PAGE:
CBIs require careful management, including sufficient planning time and clear governance structures. Selection of interventions should be based on evidence and tailored to local needs to ensure adequate penetration in the community. Workforce and community capacity must be assessed and addressed when selecting communities. Supporting the health promotion workforce to become adequately skilled and experienced in evaluation and research is also necessary before implementation.
Comprehensive evaluation of future projects is challenging on both technical and affordability grounds. Greater emphasis may be needed on process evaluation complemented by organisation-level measures of impact and monitoring of nutrition and physical activity behaviours.
CBIs offer potential as one of a mix of approaches to obesity prevention. If successful approaches are to be expanded, care must be taken to incorporate lessons from existing and past projects. To do this, government must show strong leadership and work in partnership with the research community and local practitioners.
The pancreas has dual functions as a digestive organ and as an endocrine organ, by secreting digestive enzymes and endocrine hormones. Some early studies have revealed that serum amylase levels are lower in individuals with chronic pancreatitis, severe long-term type 2 diabetes or type 1 diabetes. Regarding this issue, we recently reported that low serum amylase levels were associated with metabolic syndrome and diabetes in asymptomatic adults. In the light of this, we further investigated the fundamental relationship between serum amylase and cardiometabolic aspects by reanalyzing previous data which comprised subjects without diabetes treatment with oral hypoglycemic drugs or insulin (n = 2,344).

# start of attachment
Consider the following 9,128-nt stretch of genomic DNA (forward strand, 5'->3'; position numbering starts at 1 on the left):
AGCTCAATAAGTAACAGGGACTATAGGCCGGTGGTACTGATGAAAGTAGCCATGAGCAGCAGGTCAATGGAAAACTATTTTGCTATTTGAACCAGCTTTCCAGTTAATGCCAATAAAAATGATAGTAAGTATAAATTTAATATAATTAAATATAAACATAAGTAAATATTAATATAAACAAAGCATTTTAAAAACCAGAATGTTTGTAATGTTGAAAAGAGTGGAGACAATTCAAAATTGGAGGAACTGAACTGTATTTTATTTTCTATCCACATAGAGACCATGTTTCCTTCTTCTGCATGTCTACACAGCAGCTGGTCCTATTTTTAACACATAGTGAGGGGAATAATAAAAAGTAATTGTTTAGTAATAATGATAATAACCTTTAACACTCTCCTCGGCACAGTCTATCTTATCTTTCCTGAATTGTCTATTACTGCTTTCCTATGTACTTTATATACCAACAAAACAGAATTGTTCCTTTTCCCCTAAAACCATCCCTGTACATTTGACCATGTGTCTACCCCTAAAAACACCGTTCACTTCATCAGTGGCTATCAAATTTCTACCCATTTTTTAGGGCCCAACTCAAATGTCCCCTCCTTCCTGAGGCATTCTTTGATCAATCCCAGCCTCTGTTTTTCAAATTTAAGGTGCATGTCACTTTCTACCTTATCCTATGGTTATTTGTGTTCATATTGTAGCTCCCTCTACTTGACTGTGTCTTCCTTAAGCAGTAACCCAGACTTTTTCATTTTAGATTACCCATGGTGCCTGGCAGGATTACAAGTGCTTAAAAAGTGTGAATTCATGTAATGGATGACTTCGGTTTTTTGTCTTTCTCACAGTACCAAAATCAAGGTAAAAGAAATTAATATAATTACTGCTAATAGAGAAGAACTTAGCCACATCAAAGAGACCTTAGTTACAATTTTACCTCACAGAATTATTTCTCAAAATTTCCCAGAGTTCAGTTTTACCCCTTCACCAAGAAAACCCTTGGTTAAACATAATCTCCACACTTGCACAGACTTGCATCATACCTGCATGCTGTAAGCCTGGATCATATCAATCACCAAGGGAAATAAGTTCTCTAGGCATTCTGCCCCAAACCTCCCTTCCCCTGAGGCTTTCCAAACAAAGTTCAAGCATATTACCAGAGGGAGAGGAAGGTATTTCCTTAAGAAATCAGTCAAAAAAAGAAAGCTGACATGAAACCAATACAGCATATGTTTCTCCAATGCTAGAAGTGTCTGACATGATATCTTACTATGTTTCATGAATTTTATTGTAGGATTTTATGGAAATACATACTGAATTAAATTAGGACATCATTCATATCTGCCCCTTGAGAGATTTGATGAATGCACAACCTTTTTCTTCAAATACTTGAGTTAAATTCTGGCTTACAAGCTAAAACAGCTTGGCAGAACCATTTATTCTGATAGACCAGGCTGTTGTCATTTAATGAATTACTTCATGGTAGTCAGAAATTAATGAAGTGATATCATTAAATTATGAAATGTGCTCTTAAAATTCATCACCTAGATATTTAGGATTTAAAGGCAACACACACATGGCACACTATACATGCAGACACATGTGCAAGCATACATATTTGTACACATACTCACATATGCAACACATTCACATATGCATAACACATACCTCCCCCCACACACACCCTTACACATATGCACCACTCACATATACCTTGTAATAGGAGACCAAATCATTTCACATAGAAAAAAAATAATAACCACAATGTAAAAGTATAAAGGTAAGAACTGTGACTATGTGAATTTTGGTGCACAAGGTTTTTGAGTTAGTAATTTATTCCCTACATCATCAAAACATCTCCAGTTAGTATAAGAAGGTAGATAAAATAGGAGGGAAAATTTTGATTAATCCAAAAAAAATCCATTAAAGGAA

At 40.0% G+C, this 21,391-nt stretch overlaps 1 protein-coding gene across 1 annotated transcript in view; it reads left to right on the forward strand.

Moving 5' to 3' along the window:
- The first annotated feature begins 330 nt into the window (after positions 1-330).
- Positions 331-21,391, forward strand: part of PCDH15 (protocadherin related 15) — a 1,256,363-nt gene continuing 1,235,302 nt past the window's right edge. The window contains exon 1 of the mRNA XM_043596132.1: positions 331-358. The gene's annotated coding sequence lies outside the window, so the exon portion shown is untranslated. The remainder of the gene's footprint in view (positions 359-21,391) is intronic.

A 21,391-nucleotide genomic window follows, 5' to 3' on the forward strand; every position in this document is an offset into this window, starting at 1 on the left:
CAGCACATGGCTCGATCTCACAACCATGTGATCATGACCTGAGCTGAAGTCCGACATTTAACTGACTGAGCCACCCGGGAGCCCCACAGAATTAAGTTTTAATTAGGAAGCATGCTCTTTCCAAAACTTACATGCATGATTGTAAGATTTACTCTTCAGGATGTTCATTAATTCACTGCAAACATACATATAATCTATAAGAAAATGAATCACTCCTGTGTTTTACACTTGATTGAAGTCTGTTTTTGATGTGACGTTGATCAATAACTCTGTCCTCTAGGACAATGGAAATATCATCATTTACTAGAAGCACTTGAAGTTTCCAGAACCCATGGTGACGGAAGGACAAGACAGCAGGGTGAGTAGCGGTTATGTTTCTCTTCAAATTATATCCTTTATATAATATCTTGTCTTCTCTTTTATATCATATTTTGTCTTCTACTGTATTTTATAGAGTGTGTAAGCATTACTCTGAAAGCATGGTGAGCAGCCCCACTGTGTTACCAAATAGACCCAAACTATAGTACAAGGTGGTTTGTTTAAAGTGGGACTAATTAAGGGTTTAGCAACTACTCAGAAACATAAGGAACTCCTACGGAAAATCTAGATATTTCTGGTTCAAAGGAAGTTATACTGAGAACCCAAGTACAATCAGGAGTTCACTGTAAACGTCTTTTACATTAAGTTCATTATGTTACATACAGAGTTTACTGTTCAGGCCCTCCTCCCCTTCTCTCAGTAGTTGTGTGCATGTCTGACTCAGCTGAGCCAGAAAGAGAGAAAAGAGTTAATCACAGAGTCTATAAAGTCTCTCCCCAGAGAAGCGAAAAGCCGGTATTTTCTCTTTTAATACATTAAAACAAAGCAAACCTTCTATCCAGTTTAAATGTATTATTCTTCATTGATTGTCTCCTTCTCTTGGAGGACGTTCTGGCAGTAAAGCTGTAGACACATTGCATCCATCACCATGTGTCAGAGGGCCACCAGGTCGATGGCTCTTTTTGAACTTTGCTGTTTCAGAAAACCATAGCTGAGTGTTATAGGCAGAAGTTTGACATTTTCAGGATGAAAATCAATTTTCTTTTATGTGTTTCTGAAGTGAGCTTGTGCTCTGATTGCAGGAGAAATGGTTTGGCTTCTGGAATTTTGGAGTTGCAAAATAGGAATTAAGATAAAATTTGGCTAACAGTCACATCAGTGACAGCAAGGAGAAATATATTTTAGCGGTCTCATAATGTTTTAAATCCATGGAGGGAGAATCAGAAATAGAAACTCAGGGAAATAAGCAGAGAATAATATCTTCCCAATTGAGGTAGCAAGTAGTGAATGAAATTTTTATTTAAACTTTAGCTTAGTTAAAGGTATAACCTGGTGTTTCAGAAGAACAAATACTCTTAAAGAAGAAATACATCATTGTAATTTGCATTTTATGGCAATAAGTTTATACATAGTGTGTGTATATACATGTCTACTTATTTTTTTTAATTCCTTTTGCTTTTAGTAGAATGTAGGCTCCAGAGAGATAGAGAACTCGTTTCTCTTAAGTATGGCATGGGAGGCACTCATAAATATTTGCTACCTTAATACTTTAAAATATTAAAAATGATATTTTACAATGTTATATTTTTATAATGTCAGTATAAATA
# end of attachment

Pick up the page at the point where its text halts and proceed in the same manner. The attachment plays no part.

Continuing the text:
Serum amylase was inversely correlated with body mass index independently of age. Higher serum amylase levels were noted in older subjects aged 55 years old or more (n = 1,114) than in younger subjects (P < 0.0001, ANOVA), probably due to lower kidney function. It was likely that serum amylase may act similarly to other cardiometabolic protective factors such as high-density lipoprotein cholesterol. However, serum amylase levels were significantly lower in drinkers, particularly daily drinkers (n = 746, P < 0.0001, ANOVA). Meanwhile, despite of consistent inverse relationship between serum amylase and fasting plasma glucose, the relationship between serum amylase and HbA1c may be rather complicated in individuals with normal or mildly impaired glucose metabolism (up to HbA1c 6.0% (NGSP)).
Revisiting the cardiometabolic relevance of serum amylase may yield novel insight not only into glucose homeostasis and metabolic abnormalities related to obesity, but also possibly carbohydrate absorption in the gut.